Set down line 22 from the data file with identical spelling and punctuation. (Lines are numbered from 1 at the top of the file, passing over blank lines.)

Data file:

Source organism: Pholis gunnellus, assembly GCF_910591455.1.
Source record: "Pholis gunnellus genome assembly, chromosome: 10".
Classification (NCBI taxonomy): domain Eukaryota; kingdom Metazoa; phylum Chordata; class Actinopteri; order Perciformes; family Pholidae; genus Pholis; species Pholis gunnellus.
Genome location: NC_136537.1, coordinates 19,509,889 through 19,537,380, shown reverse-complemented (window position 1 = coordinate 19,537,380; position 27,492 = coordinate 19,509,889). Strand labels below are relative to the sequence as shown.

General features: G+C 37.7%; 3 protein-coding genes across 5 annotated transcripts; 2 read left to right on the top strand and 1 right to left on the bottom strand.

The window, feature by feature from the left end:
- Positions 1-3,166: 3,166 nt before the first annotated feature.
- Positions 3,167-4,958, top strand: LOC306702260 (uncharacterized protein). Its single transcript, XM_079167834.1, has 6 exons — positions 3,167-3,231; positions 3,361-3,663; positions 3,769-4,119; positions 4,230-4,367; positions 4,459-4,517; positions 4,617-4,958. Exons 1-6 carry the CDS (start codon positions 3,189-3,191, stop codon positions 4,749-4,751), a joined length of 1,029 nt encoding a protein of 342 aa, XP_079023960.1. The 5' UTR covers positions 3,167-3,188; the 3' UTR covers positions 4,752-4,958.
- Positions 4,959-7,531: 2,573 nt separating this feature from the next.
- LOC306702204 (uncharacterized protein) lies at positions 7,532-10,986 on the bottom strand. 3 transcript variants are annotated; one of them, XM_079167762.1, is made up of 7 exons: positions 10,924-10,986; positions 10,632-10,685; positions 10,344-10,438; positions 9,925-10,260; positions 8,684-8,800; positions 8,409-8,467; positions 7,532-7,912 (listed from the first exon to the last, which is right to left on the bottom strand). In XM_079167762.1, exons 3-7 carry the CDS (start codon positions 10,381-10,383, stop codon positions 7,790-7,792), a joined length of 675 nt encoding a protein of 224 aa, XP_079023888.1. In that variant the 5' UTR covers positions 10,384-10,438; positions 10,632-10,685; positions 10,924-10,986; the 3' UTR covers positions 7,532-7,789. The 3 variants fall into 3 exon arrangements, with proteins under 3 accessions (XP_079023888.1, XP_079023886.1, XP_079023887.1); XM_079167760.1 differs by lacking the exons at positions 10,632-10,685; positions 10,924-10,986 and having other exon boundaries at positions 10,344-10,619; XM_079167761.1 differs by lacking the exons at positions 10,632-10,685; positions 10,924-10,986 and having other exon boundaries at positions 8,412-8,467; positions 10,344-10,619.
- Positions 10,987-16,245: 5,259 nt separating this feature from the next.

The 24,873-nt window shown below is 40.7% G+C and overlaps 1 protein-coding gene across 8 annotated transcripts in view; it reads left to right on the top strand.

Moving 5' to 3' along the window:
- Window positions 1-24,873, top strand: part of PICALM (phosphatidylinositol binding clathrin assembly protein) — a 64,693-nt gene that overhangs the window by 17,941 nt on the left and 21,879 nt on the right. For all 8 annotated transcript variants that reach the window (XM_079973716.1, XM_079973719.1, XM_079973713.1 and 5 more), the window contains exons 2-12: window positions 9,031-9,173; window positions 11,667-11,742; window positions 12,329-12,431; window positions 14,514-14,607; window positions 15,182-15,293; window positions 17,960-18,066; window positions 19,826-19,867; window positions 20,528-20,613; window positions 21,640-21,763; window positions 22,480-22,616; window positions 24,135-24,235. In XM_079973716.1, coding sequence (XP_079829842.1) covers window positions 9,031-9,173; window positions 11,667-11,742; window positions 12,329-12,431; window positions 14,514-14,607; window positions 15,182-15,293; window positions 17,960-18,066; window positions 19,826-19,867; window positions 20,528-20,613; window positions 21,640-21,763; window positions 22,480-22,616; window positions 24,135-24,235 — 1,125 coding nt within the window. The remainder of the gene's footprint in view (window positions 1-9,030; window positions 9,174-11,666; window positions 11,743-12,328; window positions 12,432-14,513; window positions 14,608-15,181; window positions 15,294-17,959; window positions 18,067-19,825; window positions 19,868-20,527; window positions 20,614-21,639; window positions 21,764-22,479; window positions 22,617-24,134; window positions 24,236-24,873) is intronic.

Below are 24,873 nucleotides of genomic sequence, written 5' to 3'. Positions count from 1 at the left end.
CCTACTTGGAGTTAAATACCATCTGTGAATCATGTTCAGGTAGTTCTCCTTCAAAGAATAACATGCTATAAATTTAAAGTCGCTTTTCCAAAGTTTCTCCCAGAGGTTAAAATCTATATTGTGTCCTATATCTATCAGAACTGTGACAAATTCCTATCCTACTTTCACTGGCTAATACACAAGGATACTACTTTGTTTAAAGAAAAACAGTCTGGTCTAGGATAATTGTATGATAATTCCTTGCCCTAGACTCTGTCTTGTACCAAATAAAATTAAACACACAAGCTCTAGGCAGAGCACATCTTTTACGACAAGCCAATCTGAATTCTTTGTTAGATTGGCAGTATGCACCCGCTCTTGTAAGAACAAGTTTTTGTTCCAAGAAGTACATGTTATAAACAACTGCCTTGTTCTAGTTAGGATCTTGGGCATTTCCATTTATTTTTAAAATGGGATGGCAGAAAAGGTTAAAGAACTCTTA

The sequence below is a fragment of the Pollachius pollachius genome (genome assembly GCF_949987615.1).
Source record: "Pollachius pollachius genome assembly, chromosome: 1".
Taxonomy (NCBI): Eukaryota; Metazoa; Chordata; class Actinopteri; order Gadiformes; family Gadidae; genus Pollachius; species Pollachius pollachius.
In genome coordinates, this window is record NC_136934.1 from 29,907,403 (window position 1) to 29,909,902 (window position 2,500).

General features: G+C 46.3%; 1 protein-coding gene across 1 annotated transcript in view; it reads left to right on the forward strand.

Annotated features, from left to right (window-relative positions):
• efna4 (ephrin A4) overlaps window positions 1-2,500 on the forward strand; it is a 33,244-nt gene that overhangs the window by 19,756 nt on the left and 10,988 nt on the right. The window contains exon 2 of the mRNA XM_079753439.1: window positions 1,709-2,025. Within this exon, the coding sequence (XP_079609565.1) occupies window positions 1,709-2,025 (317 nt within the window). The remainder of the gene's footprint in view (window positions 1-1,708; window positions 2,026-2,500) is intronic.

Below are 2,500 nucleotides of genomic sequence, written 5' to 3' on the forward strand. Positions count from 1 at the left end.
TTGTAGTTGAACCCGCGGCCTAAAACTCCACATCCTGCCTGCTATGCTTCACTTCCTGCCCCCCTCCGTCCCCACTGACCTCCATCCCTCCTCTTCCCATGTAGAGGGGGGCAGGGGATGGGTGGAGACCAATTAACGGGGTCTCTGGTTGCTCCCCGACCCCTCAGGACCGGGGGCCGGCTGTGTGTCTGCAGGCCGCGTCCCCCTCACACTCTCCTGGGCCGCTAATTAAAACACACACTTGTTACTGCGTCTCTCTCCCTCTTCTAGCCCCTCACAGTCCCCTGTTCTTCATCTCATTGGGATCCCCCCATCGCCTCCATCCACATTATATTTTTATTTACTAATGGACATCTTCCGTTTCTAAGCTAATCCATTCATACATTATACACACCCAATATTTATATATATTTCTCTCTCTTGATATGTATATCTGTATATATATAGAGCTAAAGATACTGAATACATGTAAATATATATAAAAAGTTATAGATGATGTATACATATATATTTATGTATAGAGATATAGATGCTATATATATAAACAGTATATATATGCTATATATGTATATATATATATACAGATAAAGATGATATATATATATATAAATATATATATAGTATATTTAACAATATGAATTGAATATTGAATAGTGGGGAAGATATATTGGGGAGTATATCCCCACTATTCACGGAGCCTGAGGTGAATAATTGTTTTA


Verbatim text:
Annotated features, from left to right (window-relative positions):